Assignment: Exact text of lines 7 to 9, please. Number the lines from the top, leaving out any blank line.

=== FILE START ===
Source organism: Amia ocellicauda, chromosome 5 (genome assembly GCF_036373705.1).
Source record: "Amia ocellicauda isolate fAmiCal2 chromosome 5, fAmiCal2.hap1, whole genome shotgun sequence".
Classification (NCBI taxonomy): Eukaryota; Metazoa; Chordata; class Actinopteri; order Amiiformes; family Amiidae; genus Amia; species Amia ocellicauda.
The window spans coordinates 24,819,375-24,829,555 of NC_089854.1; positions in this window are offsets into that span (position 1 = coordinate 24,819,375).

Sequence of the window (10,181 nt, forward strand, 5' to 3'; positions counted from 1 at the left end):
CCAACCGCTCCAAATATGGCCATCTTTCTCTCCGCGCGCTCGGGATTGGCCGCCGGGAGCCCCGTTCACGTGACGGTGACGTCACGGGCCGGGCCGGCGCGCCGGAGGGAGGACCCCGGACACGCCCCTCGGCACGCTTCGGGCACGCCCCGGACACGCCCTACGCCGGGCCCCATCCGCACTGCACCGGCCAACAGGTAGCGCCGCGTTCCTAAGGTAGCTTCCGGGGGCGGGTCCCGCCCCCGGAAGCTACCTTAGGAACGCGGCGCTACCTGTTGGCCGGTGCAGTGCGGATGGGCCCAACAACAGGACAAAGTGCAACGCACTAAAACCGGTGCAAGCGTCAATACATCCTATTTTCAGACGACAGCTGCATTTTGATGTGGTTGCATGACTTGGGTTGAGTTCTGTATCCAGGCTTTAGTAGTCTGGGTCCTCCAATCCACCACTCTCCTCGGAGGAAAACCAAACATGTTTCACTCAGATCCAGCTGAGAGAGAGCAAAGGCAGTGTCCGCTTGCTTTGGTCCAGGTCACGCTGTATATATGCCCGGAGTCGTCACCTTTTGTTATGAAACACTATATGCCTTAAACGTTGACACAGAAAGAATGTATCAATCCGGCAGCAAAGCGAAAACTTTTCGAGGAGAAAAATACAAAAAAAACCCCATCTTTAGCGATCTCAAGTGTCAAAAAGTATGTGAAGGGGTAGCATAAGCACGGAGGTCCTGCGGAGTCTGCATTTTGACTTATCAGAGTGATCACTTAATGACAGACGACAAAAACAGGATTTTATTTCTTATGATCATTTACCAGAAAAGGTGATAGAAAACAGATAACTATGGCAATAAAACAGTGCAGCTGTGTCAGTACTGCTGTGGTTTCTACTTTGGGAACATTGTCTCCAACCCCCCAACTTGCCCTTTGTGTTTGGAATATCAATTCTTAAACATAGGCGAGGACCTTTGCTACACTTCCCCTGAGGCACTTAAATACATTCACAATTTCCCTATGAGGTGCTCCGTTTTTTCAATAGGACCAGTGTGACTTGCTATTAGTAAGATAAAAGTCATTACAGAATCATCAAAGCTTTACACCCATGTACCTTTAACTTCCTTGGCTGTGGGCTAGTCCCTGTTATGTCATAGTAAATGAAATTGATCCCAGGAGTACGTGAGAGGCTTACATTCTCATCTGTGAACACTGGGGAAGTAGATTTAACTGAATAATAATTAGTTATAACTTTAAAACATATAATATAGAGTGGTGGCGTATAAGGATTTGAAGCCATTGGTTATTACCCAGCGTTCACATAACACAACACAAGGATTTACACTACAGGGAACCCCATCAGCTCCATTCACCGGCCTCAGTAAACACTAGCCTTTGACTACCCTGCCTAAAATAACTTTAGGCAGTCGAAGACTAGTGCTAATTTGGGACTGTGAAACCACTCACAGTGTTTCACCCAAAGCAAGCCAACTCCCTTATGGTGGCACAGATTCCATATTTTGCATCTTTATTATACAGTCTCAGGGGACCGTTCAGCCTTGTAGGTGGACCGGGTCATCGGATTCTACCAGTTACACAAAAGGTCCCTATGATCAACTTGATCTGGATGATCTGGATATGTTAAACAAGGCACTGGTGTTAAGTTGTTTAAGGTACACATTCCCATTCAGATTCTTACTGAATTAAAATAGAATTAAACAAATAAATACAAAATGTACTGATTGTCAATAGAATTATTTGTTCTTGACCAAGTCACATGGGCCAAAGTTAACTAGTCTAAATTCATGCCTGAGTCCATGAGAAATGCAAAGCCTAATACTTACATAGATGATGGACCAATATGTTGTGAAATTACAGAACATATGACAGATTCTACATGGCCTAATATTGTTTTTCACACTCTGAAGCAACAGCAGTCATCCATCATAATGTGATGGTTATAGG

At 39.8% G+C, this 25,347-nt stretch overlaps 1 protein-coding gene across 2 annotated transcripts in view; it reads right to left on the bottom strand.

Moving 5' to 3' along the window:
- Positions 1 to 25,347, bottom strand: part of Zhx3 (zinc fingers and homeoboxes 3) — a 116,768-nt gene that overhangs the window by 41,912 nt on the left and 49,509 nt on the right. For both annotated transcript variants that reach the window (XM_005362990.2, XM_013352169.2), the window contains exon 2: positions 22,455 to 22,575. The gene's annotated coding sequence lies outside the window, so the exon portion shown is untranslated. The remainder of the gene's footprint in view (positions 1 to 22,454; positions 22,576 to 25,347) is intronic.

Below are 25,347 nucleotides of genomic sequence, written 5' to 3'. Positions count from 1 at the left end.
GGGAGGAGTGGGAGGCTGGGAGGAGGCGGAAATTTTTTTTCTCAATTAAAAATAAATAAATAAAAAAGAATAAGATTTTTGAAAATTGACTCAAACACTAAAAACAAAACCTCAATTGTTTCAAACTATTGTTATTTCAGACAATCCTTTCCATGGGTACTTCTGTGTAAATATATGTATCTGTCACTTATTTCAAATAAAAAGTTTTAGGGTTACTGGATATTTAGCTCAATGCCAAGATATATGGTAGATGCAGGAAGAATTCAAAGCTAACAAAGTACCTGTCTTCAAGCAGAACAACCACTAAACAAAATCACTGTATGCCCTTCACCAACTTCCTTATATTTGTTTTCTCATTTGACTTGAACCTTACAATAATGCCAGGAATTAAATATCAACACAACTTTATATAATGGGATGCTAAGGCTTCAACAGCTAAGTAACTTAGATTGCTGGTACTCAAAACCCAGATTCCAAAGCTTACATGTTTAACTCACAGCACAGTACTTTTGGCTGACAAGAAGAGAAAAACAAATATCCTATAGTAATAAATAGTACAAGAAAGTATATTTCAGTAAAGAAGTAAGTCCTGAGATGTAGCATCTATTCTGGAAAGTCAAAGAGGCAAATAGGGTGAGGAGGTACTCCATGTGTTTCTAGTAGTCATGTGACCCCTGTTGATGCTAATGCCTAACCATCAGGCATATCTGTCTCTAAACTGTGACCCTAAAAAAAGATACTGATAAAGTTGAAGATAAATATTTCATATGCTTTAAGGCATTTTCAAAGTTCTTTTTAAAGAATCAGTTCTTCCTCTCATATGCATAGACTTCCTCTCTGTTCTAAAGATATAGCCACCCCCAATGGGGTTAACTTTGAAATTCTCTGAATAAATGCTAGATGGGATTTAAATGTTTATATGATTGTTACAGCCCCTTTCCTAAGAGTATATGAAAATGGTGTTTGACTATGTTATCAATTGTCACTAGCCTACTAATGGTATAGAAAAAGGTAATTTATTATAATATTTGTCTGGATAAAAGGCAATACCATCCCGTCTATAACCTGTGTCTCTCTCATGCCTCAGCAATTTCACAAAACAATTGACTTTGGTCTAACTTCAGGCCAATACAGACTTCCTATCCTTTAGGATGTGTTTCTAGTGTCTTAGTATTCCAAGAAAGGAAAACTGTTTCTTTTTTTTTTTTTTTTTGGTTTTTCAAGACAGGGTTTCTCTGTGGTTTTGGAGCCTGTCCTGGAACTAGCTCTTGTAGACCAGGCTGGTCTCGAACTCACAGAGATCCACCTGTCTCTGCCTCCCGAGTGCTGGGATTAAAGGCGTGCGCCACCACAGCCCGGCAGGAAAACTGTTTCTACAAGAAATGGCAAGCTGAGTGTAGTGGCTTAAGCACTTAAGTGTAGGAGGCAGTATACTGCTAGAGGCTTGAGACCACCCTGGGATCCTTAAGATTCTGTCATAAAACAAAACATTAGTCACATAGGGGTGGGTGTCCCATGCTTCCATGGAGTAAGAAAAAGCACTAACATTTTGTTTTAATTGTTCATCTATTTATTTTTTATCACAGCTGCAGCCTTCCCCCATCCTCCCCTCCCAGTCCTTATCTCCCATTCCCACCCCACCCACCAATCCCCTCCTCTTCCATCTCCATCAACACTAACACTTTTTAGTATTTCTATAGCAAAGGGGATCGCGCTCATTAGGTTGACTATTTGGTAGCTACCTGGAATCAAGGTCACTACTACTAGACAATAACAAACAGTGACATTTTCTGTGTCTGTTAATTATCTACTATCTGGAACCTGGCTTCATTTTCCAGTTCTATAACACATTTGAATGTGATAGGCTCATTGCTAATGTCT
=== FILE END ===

At 39.8% G+C, this 25,347-nt stretch overlaps 1 protein-coding gene across 2 annotated transcripts in view; it reads right to left on the bottom strand.

Moving 5' to 3' along the window:
- Positions 1 to 25,347, bottom strand: part of Zhx3 (zinc fingers and homeoboxes 3) — a 116,768-nt gene that overhangs the window by 41,912 nt on the left and 49,509 nt on the right. For both annotated transcript variants that reach the window (XM_005362990.2, XM_013352169.2), the window contains exon 2: positions 22,455 to 22,575. The gene's annotated coding sequence lies outside the window, so the exon portion shown is untranslated. The remainder of the gene's footprint in view (positions 1 to 22,454; positions 22,576 to 25,347) is intronic.